Environmental Science. He will address the preservation of cultural practices, language, tribal hunting and fishing rights, and the impact of environmental change on traditional lifestyles.

This event will be held in the Salmon City Center at 200 Main Street
in Salmon, Idaho.  Please contact Hope Benedict for the presentation time.

Lemhi County History Month @ Salmon City Center
Jun 22 @ 12:00 am – 12:00 am

The Lemhi County Historical Society and the Sacajawea Educational, Cultural, and Interpretive Center are focusing on the history of the Shoshone and Bannock tribes in Central Idaho and the role of LDS missions in the settlement of Idaho as well as their interactions with the Idaho tribes.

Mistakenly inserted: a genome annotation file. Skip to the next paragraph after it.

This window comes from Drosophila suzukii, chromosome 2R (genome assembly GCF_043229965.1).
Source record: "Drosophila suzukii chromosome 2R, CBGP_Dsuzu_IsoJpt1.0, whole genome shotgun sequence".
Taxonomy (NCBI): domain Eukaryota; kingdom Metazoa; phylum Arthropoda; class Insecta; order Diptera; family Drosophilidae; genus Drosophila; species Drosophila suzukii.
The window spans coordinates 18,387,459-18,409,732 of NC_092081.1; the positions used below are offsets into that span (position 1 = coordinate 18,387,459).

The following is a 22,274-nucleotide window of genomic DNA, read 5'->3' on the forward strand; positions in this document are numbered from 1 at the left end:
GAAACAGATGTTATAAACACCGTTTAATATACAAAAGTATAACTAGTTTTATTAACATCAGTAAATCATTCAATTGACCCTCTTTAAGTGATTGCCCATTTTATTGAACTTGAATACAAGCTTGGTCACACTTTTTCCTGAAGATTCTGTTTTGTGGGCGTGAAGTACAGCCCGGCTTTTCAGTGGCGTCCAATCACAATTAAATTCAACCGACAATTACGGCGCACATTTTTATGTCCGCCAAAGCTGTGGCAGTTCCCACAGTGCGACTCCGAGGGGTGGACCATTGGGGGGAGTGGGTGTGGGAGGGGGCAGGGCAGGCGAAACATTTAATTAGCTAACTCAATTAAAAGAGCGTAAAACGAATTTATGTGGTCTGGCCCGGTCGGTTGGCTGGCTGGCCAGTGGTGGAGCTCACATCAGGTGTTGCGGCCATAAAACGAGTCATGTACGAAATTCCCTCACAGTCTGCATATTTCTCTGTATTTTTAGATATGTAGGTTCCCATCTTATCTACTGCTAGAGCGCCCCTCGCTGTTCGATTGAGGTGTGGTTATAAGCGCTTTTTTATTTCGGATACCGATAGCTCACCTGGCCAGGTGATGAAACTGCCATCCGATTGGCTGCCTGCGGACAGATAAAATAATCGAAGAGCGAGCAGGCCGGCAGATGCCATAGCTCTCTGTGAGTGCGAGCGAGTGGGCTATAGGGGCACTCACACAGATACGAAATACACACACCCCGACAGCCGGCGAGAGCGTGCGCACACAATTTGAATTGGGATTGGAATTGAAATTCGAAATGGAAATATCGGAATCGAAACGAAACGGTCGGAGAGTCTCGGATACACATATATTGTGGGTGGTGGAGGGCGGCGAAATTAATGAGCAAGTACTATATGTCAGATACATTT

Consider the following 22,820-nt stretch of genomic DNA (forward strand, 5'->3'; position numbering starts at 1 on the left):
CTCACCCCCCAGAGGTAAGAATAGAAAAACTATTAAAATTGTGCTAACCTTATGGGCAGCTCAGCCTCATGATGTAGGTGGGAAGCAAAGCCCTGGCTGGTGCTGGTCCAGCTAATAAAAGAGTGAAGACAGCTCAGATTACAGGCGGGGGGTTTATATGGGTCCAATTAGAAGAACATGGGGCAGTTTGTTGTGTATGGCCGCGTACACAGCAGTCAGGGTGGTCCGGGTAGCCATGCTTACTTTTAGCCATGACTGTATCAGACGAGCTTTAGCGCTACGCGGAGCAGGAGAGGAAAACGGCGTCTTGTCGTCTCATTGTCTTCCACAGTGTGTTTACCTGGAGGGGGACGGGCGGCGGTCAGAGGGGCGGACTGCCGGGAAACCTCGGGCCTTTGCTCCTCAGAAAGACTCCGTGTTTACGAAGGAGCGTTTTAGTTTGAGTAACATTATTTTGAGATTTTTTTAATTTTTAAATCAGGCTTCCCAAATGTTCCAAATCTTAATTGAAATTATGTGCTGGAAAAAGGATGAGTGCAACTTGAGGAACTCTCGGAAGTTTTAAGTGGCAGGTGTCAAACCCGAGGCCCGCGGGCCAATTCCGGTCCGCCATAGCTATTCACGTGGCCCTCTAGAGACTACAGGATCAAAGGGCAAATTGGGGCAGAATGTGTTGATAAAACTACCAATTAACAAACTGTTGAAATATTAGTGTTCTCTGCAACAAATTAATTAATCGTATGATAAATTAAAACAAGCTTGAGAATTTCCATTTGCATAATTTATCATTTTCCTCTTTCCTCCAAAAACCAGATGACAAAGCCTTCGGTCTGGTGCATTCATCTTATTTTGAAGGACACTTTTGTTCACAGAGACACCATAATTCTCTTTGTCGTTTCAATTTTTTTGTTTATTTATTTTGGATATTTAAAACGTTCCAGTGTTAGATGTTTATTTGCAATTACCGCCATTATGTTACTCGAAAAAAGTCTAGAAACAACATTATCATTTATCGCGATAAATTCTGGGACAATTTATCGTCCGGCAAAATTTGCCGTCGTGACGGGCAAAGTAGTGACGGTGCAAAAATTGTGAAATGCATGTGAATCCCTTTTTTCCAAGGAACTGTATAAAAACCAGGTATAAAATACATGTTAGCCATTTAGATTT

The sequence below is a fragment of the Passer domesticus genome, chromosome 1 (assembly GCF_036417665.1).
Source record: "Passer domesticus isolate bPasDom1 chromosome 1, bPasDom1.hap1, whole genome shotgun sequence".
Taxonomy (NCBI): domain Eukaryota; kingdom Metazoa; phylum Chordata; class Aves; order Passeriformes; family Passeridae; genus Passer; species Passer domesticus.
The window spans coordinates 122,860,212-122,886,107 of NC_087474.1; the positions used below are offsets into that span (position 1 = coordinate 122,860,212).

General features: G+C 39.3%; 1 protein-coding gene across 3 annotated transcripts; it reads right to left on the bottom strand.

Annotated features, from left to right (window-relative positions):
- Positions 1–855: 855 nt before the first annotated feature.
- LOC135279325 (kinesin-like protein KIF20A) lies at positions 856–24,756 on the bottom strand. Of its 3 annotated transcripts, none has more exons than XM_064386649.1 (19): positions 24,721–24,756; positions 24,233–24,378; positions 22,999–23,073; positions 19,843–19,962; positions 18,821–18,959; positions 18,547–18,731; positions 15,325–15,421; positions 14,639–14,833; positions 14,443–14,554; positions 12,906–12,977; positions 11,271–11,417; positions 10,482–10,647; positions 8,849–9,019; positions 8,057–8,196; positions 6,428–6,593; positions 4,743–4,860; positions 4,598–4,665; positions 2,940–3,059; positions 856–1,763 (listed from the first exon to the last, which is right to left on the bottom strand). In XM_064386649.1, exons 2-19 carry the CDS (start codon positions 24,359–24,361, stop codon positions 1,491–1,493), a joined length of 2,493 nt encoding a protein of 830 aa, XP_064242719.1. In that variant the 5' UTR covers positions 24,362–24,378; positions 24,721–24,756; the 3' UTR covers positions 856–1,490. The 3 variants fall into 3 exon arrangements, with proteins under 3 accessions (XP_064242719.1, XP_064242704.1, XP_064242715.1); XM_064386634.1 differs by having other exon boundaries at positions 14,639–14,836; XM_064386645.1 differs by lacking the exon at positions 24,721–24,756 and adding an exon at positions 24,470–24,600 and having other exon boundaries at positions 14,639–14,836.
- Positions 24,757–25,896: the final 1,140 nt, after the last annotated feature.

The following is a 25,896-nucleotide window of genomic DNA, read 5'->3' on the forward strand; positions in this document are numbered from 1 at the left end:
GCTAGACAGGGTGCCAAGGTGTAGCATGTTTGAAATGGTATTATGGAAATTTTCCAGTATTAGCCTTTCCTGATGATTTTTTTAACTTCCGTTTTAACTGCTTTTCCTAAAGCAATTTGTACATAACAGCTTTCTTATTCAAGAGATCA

On June 22, 2019, our program will emphasize the diaspora, settlement, and proselytizing efforts of the LDS among the Shoshone and Bannock, from both the Shoshone-Bannock and LDS perspectives.  Dr. Andrea Radke-Moss, professor of U. S. History (with specialties in the History of the American West, Native American Studies, and Women’s History), will lead a tour and offer a lecture on the Salmon River Mission, 1855-58, which was established in the Lemhi Valley in the midst of the primary camp of the regional Shoshone and Bannock.  Dr. Radke-Moss will also discuss the role of women at the Salmon River (Fort Limhi) Mission, and, if possible, the incidence of intermarriage between missionaries and tribal members as well as the ramifications of cultural exchange.

This event will be held in the Salmon City Center at 200 Main Street
in Salmon, Idaho.  Please contact Hope Benedict for the presentation time.

William Wallace, Lincoln’s Friend @ Touchmark Meadow Lake Village, Coeur d'Alene Room, Grand Lodge
Jun 24 @ 3:00 pm – 4:00 pm

Speaker:  David Leroy